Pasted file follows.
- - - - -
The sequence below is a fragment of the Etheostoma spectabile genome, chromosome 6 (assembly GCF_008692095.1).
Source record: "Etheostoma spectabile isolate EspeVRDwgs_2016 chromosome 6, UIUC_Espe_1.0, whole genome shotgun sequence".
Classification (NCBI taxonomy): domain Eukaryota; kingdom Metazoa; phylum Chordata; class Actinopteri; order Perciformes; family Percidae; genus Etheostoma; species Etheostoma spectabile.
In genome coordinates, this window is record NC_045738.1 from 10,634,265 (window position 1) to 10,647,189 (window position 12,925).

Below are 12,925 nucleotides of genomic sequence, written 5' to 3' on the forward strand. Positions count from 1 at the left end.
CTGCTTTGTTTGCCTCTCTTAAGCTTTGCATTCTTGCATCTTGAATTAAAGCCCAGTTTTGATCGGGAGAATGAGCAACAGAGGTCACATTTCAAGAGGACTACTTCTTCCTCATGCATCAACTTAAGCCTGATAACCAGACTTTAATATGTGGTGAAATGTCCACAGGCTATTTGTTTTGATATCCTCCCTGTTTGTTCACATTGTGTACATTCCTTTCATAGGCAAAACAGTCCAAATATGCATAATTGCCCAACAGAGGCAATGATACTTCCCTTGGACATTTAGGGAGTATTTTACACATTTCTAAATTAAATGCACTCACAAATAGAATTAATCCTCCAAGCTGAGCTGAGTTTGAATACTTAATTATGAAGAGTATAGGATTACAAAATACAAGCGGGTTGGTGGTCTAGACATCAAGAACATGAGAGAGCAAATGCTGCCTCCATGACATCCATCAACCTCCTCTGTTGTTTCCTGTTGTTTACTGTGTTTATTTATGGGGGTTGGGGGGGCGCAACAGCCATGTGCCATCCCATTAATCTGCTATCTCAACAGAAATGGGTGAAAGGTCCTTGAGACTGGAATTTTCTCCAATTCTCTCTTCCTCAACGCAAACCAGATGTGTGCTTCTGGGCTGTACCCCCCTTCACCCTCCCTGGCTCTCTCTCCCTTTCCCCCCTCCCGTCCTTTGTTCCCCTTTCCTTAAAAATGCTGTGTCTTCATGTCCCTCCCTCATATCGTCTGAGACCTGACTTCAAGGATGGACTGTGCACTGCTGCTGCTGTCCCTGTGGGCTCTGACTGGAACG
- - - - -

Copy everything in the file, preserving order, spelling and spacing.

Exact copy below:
The sequence below is a fragment of the Etheostoma spectabile genome, chromosome 6 (assembly GCF_008692095.1).
Source record: "Etheostoma spectabile isolate EspeVRDwgs_2016 chromosome 6, UIUC_Espe_1.0, whole genome shotgun sequence".
Classification (NCBI taxonomy): domain Eukaryota; kingdom Metazoa; phylum Chordata; class Actinopteri; order Perciformes; family Percidae; genus Etheostoma; species Etheostoma spectabile.
In genome coordinates, this window is record NC_045738.1 from 10,634,265 (window position 1) to 10,647,189 (window position 12,925).

Below are 12,925 nucleotides of genomic sequence, written 5' to 3' on the forward strand. Positions count from 1 at the left end.
CTGCTTTGTTTGCCTCTCTTAAGCTTTGCATTCTTGCATCTTGAATTAAAGCCCAGTTTTGATCGGGAGAATGAGCAACAGAGGTCACATTTCAAGAGGACTACTTCTTCCTCATGCATCAACTTAAGCCTGATAACCAGACTTTAATATGTGGTGAAATGTCCACAGGCTATTTGTTTTGATATCCTCCCTGTTTGTTCACATTGTGTACATTCCTTTCATAGGCAAAACAGTCCAAATATGCATAATTGCCCAACAGAGGCAATGATACTTCCCTTGGACATTTAGGGAGTATTTTACACATTTCTAAATTAAATGCACTCACAAATAGAATTAATCCTCCAAGCTGAGCTGAGTTTGAATACTTAATTATGAAGAGTATAGGATTACAAAATACAAGCGGGTTGGTGGTCTAGACATCAAGAACATGAGAGAGCAAATGCTGCCTCCATGACATCCATCAACCTCCTCTGTTGTTTCCTGTTGTTTACTGTGTTTATTTATGGGGGTTGGGGGGGCGCAACAGCCATGTGCCATCCCATTAATCTGCTATCTCAACAGAAATGGGTGAAAGGTCCTTGAGACTGGAATTTTCTCCAATTCTCTCTTCCTCAACGCAAACCAGATGTGTGCTTCTGGGCTGTACCCCCCTTCACCCTCCCTGGCTCTCTCTCCCTTTCCCCCCTCCCGTCCTTTGTTCCCCTTTCCTTAAAAATGCTGTGTCTTCATGTCCCTCCCTCATATCGTCTGAGACCTGACTTCAAGGATGGACTGTGCACTGCTGCTGCTGTCCCTGTGGGCTCTGACTGGAACG